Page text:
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FHW heating efficiency

ratio Member Posts: 3,696
Ok, my gas bill is now double that of this time last year, so I have orders to get it lower. I've got a 5 section Peerless 211A, so net I.B.R. is 584k.

Backstory: this is a church built in the 50's, one radiant floor zone, one convector zone, & one air handler zone. Radiant is directly connected with a manually operated bypass to temper the boiler water, nothing special about the convectors, & there are two air handlers which now operate in parallel with one stat banging the pump on/off (they originally operated independently with 3-way valves to control discharge air temp, but that was knuckleheaded). All the pumps are pumping in to the return of the boiler. There's a decommissioned steam boiler in the mechanical room that's tied in to the same c. 80' chimney. Two combustion air openings that directly communicate with outside.

I'm thinking that I should get (interlocked!) dampers on the combustion air and close off the draft hood & add a barometric & flue damper (again properly interlocked). There's a lot of remediation that could be done to the NBP, but as near as I can tell that will effect comfort levels & reliability, but not so much efficiency. Am I wrong? I'd rather like to have the radiant loop set up as injection pumped & get the 3-way valves back in the air handlers, but that's going to be a lot of expense for not much gains (no complaints ATM!)

Any suggestions? Things I haven't thought through enough or am misunderstanding?


  • pecmsg
    pecmsg Member Posts: 4,952
    1st and foremost..........................Find and Fix the leaks! Keeping the heat in requires less fuel burned.

    Heat pumps for mild times. Big investment but good return on investment.

    Just so much you can do with the boiler unless the funds are there to replace and rework the system.
  • captainco
    captainco Member Posts: 796
    Taking a few measurements would be helpful in determining if what you want to do will be effective. Equipment with barometrics can be tuned better because you are controlling both air and fuel. Draft readings are hepful to determine off cycle losses.
  • ratio
    ratio Member Posts: 3,696
    Exterior storms are on the list to look at, other than that not terribly leaky that I can tell. IDK if I can justify heat pumps.

    Draft is substantial. When I open the chimney cleanout I gotta hold on to my hat. I was planning on starting another thread on the implications of closing off the draft hood—I'm reasonably certain that I'll have to make the argument to the boiler inspector. There is the abandoned steamer that's still tied in to the flue, but even before that the flue off the Peerless is IIRC ±14", & the boiler room isn't hot.

  • pecmsg
    pecmsg Member Posts: 4,952
    Storm windows with a dead air space can make a huge difference.
  • Jamie Hall
    Jamie Hall Member Posts: 23,635
    As @pecmsg said, your biggest bang for the buck is going to be reducing your heat losses. Which is much easier said than done in older buildings.

    Exterior storms should very much be on the agenda -- for two reasons. First, and obvious, they reduce heat loss through the windows, second, and perhaps less obvious but, unhappily, increasingly necessary, is that they help protect the main windows from damage. Not that serious with ordinary glass, but if you are looking at stained glass windows (you mention a church) they are becoming increasingly necessary. And I'd suggest Lexan, rather than glass or plexiglass. More expensive, but much harder to break.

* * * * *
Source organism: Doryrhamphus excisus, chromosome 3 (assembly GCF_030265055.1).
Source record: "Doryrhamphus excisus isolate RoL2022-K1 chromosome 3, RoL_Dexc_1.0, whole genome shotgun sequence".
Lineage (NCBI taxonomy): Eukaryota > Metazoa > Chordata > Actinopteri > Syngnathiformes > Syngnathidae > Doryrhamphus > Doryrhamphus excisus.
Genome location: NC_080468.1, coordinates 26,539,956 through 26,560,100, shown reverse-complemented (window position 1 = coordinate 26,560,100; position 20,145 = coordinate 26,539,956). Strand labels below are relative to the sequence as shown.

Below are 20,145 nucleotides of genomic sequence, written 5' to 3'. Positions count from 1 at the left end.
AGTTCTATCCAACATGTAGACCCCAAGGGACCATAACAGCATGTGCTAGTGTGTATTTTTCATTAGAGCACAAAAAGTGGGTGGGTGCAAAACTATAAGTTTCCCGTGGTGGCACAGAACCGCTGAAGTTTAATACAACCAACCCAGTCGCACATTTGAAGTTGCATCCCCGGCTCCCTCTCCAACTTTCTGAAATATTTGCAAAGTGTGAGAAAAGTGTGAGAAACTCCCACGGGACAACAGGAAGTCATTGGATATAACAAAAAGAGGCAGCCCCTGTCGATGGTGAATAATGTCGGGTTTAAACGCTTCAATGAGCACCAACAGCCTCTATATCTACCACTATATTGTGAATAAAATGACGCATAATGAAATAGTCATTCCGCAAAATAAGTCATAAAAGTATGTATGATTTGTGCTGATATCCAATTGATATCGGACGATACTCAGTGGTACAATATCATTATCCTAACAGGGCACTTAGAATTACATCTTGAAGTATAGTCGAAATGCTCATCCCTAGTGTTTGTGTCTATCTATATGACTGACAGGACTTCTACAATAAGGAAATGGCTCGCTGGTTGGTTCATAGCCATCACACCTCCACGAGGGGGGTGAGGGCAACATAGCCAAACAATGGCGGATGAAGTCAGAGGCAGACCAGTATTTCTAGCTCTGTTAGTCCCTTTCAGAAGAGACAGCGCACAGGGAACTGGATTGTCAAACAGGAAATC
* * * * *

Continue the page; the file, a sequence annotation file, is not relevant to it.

Check around the windows as well; it is not unusual (particularly in masonry) for there to be some rather spectacular draughts around the outside of the frames.

    You mention the building was constructed in the '50s, by which I assume you mean the 1950s. Was it insulated? If not, can it be insulated or insulated better? That would be worth the effort.

    You may run into some arguments on the draught hood. However, as @captainco says, you can get much better control if you can get rid of it. That doesn't attack the problem of the stack draught on the space, though -- a barometric damper will be wide open on colder days. That said, you may want to consider ways of separating the effect of the stack draught from the rest of the building. You mention combustion air, but I would also consider air sealing the entire mechanical room from the rest of the building, and supplying outside air to it in addition to the combustion air. The only downside to that is the threat of freezing in that space, but that could be mitigated by providing just enough extra heat in that space.

    I doubt that you'll be able to do that much on the actual heating side. It's unlikely that the overall efficiency of the heating system is much less than 80% as is, and even going to much hgiher efficiency boilers and other tweaks I can't see you getting much over 90%. Significant, but not going to make that much of a dent in the gas bill.

    Heat pumps are the current wonder weapon, of course. However, unless you have ducting for air conditioning already installed, you'd be trying to heat the place with air to water, and it's unlikely that that would work with your system. Furthermore, the return on investment is likely to be very small, if not negative -- and you may have trouble selling that if the owners are at all financially sophisticated. If you do have A/C, though, and the air conditioners are due for replacement, installing heat pumps instead might be a very smart move.
    Br. Jamie, osb
    Building superintendent/caretaker, 7200 sq. ft. historic house museum with dependencies in New England
  • lkstdl
    lkstdl Member Posts: 41
    What's your heat load? How much of the year could you run with a lower SWT? With 2-3 residential 199K mod-cons you could seal off the whole chimney.
    Luke Stodola